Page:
Démare takes his second Tour stage win in as many years

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Arnaud Démare (Groupama-FDJ) took victory in a bunch sprint on stage 18 of the 2018 Tour de France as he got the better of Christophe Laporte (Cofidis) and Alexander Kristoff (UAE Team Emirates).

On what was effectively a day off for the yellow jersey of Geraint Thomas (Team Sky) and the rest of the general classification contenders, the teams of the few remaining sprinters in the race kept a tight control on the break in order to make sure they didn’t miss out on the last flat stage before Paris.

>>> Five talking points from stage 18 of the 2018 Tour de France

Groupama-FDJ and UAE Team Emirates worked hard throughout the day to ensure a bunch sprint in Pau, but it was Bora-Hansgrohe who took control through the final five kilometres with Peter Sagan looking to bounce back from his heavy crash on stage 17.

Bora-Hansgrohe led until 1.7km to go, before Trek-Segafredo took over with Jasper Stuyven trying to set up John Degenkolb in the final kilometre.

However with 500m remaining Groupama-FDJ moved back to the front with Jacopo Guarnieri moving Démare into a perfect position within sight of the line.

Sprinting from the front Démare was always going to be hard to beat, and the 26-year-old duly held off compatriot Christophe Laporte and Alexander Kristoff to take his second Tour de France win.

Meanwhile there was no change in the general classification as all of the main contenders finished safely in the main bunch ahead of a crucial day in the Pyrenees on Friday.

How it happened

After two tough days in the Pyrenees, and with one mountain day and a crucial time trial still to come, the riders of the 2018 Tour de France got an easier parcours on stage 18 with a flat 171km between Trie-sur-Baïse and Pau.

As expected there were plenty of early attacks with Niki Terpstra (Quick-Step Floors), Guillaume Van Keirsbulck (Wanty-Groupe Gobert), Mat Hayman and Luke Durbridge (Mitchelton-Scott), and Thomas Boudat (Direct Energie) going clear early on.

However those five riders were never allowed much of a lead as Groupama-FDJ and UAE Team Emirates controlled the lead as they tried to set up a bunch sprint for Arnaud Démare and Alexander Kristoff.

Unfortunately for those teams, the small gap of just over a minute was sure to encourage counter-attacks and Trek-Segafredo duly obliged as Michael Gogl and Jasper Stuyven attacked with Sep Vanmarcke in the wheels with 110km to go.

That sparked panic in the group behind that caused a crash with Nairo Quintana and Movistar team-mate Andrey Amador to hit the deck, the Colombian needing treatment for a gash to his left elbow as he made his way back to the bunch.

With Groupama-FDJ and UAE Team Emirates being vigilant, the counter-attack didn’t last long, but the peloton continued to keep the break on a short least at around 1-30.

That gap remained unchanged for much of the day as diminutive Colombian climber Jarlinson Pantano (UAE Team Emirates) did an impressive amount of work on what what was not his natural terrain.

With 32km to go the gap to the peloton came down below a minute for the first time, and from there only went in one direction as it hit 30 seconds just 11km later.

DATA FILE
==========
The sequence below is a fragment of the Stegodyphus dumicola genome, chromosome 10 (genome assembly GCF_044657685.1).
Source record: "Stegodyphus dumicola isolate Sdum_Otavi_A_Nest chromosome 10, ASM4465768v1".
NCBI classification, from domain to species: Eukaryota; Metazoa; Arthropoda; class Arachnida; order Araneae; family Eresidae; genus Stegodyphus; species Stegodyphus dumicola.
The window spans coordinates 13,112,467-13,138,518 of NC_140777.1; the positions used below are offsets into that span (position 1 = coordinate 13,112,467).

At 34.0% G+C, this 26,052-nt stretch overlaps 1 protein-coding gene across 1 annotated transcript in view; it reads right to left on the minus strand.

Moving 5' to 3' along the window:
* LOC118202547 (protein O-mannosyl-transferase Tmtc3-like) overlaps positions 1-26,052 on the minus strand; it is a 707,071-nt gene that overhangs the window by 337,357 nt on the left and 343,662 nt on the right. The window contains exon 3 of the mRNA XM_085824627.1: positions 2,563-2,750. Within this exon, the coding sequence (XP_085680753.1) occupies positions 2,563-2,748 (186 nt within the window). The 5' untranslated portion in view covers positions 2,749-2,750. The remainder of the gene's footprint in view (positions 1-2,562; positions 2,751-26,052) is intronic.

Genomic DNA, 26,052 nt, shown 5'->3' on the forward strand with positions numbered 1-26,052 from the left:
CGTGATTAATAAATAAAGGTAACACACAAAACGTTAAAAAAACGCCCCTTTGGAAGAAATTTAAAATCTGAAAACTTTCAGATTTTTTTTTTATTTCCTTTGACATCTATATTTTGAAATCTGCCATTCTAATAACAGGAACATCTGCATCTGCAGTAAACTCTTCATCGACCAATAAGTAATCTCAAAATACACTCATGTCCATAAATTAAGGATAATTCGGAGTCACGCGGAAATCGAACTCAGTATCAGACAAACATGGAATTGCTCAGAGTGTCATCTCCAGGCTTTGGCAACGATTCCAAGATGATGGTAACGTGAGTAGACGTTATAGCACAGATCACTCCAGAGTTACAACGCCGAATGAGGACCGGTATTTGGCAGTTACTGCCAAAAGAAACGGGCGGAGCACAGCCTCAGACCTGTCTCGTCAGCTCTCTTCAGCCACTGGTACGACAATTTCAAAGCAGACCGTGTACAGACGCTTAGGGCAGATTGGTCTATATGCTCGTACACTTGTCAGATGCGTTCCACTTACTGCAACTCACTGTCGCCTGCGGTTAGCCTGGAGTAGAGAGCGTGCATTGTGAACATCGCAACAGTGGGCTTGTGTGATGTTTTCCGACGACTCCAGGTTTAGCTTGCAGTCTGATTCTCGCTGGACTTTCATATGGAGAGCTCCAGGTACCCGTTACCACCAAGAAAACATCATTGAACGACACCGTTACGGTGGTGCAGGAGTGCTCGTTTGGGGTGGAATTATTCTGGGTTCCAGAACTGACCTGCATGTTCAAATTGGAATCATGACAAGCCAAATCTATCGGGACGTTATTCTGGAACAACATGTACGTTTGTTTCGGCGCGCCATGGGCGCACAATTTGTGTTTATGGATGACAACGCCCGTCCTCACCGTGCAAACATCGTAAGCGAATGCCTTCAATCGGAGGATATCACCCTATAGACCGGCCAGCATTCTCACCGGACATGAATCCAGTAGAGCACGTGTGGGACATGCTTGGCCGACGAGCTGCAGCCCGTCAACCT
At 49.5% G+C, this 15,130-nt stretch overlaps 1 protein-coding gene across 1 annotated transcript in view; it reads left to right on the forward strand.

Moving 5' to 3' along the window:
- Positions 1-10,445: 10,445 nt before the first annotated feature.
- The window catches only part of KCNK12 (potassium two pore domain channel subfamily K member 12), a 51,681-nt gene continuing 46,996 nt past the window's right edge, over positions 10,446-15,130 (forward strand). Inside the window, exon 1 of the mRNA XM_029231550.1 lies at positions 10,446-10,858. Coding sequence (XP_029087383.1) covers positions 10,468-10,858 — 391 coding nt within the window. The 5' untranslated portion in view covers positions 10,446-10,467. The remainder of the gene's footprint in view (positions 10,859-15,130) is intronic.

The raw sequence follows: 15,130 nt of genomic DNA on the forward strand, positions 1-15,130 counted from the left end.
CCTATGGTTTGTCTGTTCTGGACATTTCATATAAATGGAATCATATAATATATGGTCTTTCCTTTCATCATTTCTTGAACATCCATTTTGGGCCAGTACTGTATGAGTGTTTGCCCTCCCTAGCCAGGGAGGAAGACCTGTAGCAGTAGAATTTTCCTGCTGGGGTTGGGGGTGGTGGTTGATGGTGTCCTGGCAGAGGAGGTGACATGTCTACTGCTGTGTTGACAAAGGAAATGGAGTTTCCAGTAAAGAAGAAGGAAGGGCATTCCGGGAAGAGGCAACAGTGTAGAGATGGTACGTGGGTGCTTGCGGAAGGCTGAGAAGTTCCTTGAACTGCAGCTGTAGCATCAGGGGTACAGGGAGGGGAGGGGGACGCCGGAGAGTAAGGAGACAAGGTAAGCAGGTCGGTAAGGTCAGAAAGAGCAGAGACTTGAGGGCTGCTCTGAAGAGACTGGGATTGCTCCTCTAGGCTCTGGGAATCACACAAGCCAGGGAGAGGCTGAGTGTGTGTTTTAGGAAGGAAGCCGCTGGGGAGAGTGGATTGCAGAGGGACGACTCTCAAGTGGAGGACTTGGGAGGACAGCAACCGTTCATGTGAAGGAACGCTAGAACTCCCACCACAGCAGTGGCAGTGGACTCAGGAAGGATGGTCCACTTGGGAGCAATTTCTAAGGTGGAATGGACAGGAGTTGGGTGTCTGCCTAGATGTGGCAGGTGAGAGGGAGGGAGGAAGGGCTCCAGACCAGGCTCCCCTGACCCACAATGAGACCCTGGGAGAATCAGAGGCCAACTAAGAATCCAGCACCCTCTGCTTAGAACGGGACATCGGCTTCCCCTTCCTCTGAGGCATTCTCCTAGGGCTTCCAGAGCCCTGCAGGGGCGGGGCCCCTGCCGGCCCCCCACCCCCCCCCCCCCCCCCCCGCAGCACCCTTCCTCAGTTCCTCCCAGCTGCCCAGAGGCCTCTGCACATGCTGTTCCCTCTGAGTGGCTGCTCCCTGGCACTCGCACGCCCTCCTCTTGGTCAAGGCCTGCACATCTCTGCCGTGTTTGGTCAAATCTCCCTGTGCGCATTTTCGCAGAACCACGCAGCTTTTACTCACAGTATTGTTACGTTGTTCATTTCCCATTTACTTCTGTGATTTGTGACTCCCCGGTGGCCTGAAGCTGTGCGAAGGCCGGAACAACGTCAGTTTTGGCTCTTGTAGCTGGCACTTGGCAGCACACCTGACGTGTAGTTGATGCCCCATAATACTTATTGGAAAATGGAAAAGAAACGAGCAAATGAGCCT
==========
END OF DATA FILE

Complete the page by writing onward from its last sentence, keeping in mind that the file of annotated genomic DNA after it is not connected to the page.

The catch was made with 17km to go with Groupama-FDJ upping the pace on the front of the bunch and stringing the bunch out with some distance to go to the finish.

Unsurprisingly, after spending the entire day chasing, Groupama-FDJ soon faded from the front, allowing Bora-Hansgrohe – who had done no chasing whatsoever – to move to take over with Peter Sagan clearly not feeling the effects of his heavy crash on stage 17.

With four kilometres to go Sagan dropped back to keep an eye on his rivals while his team continued to work on the front, before things started to get a little messy as riders bunched up behind.

Finally with 1.7km to go UAE Team Emirates reappeared at the front with Alexander Kristoff high up in second wheel, before fading back as Cofidis led into the final kilometre.

Jasper Stuyven (Trek-Segafredo) was the first round the final bend with 500m to go, but Groupama-FDJ moved back to the front with Jacopo Guarnieri moving Démare into a perfect position within sight of the line.

Sprinting from the front Démare was always going to be hard to beat, and the 26-year-old duly held off compatriot Christophe Laporte and Alexander Kristoff to take his second Tour de France win.

Results

Tour de France 2018, stage 18: Trie-sur-Baïse and Pau, 171km

1. Arnaud Démare (Fra) Groupama-FDJ, in 3-46-50
2. Christophe Laporte (Fra) Cofidis
3. Alexander Kristoff (Nor) UAE Team Emirates
4. Edvald Boasson Hagen (Nor) Dimension Data
5. Sonny Colbrelli (Ita) Bahrain-Merida
6. Maximiliano Richeze (Arg) Quick-Step Floors
7. John Degenkolb (Ger) Trek-Segafredo
8. Peter Sagan (Svk) Bora-Hansgrohe
9. Taylor Phinney (USA) EF Education First-Drapac
10. Timothy Dupont (Bel) Wanty-Groupe Gobert, all at same time

General classification after stage 18

1. Geraint Thomas (GBr) Team Sky, in 74-21-01
2. Tom Dumoulin (Ned) Team Sunweb, at 1-59
3. Chris Froome (GBr) Team Sky, at 2-31
4. Primoz Roglic (Slo) LottoNL-Jumbo,at 2-47
5. Nairo Quintana (Col) Movistar, at 3-30
6. Steven Kruijswijk (Ned) LottoNL-Jumbo, at 4-19
7. Mikel Landa (Esp) Movistar, at 4-34
8. Romain Bardet (Fra) Ag2r La Mondiale, at 5-13
9. Daniel Martin (Irl) UAE Team Emirates, at 6-33
10. Jakob Fuglsang (Den) Astana, at 9-31